“He was accused of working against Trump and leaking against Trump,” said a former NSC official, speaking on condition of anonymity to discuss intelligence matters. And in mid-2017, Ciaramella left his position at the White House and returned to CIA headquarters in Langley, VA.
It was Trump’s July 25, 2019 phone call with Ukrainian President Volodymyr Zelensky which “gave them the opening they were looking for.”
You won’t be surprised to hear that Lt. Col. Alexander Vindman, who had listened to the call, was their “mutual ally.” According to former NSC co-workers and congressional sources, Vindman leaked information about the call to Ciaramella the next day.
Vindman had filled Ciaramella’s previous position at the NSC, but “the two officials continued to collaborate through interagency meetings.”
Vindman leaked what he’d heard to Ciaramella by phone that afternoon, the sources said. In their conversation, which lasted a few minutes, he described Trump’s call as “crazy,” and speculated he had “committed a criminal act.” Neither reviewed the transcript of the call before the White House released it months later.
NSC co-workers said that Vindman, like Ciaramella, openly expressed his disdain for Trump whose foreign policy was often at odds with the recommendations of “the interagency” — a network of agency working groups comprised of intelligence bureaucrats, experts and diplomats who regularly meet to craft and coordinate policy positions inside the federal government.
Vindman’s commanding officer, Army Lt. Col. Jim Hickman, complained that Vindman, then a major, “was apologetic of American culture, laughed about Americans not being educated or worldly and really talked up Obama and globalism to the point of [It being] uncomfortable.”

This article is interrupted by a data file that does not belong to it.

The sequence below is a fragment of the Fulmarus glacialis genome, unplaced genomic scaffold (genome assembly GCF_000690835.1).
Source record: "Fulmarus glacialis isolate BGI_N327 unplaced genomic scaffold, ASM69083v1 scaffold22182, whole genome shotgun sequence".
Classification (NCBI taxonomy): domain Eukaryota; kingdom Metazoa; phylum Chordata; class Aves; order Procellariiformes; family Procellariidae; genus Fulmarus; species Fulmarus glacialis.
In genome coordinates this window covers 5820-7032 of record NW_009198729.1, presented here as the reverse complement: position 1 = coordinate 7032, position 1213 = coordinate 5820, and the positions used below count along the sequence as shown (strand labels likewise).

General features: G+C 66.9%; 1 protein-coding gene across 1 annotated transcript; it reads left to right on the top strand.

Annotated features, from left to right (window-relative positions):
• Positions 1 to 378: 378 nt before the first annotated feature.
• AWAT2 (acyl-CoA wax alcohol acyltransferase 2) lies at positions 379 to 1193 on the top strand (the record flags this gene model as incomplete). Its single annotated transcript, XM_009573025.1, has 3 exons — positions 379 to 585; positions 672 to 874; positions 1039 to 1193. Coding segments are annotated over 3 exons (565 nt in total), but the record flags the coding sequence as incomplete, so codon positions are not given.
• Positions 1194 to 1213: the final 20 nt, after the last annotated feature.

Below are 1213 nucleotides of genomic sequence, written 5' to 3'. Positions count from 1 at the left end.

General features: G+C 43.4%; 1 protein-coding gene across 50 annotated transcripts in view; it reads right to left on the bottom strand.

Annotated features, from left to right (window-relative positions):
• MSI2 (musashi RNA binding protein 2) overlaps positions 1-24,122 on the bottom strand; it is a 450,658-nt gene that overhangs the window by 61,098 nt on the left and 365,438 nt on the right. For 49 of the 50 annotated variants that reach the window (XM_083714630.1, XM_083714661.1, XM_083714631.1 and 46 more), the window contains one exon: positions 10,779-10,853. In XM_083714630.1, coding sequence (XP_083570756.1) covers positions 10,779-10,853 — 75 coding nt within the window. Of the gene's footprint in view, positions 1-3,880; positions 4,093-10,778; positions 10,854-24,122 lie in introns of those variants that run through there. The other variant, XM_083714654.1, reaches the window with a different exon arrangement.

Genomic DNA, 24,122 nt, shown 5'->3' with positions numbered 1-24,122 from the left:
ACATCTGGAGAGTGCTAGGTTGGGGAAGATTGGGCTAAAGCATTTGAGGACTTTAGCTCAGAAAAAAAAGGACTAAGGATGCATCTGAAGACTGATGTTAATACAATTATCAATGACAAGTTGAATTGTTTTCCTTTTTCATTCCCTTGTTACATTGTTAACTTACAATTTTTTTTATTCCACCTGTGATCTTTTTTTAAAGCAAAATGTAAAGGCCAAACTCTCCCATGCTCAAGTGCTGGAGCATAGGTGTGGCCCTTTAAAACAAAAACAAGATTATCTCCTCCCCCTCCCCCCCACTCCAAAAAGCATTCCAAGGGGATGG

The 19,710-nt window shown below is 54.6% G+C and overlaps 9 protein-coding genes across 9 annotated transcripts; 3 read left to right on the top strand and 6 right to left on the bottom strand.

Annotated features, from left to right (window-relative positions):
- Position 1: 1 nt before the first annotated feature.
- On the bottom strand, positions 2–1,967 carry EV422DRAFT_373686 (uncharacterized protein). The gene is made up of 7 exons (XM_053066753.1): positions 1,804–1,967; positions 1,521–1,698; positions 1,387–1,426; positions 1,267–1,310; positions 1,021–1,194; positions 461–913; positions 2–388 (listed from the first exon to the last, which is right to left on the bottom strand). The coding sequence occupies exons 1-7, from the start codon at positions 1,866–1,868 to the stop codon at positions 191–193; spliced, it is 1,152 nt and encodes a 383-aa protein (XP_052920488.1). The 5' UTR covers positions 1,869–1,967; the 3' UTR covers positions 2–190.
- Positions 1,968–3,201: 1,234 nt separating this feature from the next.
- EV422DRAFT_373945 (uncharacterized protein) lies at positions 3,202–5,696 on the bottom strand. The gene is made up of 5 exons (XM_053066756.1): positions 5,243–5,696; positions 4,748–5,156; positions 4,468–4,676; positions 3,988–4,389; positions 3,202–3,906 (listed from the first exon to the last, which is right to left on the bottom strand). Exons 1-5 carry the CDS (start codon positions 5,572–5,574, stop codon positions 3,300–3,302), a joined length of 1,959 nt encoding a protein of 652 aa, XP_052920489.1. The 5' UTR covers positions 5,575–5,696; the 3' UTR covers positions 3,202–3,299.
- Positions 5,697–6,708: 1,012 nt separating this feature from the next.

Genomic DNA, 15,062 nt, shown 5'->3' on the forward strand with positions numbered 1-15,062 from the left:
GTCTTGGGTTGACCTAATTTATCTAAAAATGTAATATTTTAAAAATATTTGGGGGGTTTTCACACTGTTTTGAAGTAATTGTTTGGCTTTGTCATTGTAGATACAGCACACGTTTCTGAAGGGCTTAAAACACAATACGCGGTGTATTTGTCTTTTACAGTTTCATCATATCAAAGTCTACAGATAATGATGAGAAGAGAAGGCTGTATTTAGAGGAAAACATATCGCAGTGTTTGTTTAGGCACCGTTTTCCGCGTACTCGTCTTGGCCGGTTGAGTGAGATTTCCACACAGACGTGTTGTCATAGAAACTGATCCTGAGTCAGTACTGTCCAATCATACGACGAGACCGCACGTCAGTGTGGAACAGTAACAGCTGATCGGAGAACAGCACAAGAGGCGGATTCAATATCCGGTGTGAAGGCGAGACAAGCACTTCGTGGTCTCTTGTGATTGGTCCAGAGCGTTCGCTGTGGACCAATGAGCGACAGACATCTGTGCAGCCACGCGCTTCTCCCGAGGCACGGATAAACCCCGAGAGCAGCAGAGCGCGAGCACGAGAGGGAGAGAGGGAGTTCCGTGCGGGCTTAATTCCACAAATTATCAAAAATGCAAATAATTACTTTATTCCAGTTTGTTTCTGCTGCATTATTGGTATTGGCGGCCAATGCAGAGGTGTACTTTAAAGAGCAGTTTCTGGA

“Vindman was a partisan Democrat at least as far back as 2012,” Hickman, now retired, asserted. “Do not let the uniform fool you. He is a political activist in uniform.”
Another noteworthy event occurred on July 26, 2019. Sperry reports that “Schiff hired Misko to head up the investigation of Trump, congressional employment records show. Misko, in turn, secretly huddled with the whistleblower prior to filing his Aug. 12 complaint, according to multiple congressional sources, and shared what he told him with Schiff, who initially denied the contacts before press accounts revealed them. Schiff’s office has also denied helping the whistleblower prepare his complaint, while rejecting a Republican subpoena for documents relating to it. But Capitol Hill veterans and federal whistleblower experts are suspicious of that account.” This is new information.
Former CIA analyst Fred Fleitz (also served as chief of staff to former National Security Advisor John Bolton) says it’s obvious that Ciaramella had assistance writing the complaint.
Fleitz noted, “From my experience, such an extremely polished whistleblowing complaint is unheard of. He appears to have collaborated in drafting his complaint with partisan House Intelligence Committee members and staff.”
Interestingly, he said “the complaint appears to have been tailored to buttress an impeachment charge of soliciting the “interference” of a foreign government in the election. And the whistleblower’s unsupported allegation became the foundation for Democrats’ first article of impeachment against the president. It even adopts the language used by the CIA analyst in his complaint, which Fleitz said reads more like “a political document.”
Sperry goes into detail about the connections between the whistleblower, his lawyer, former Obama administration officials and where IC IG Michael Atkinson fits into all of this. It is a fascinating read, but it is extremely lengthy. It can be viewed here.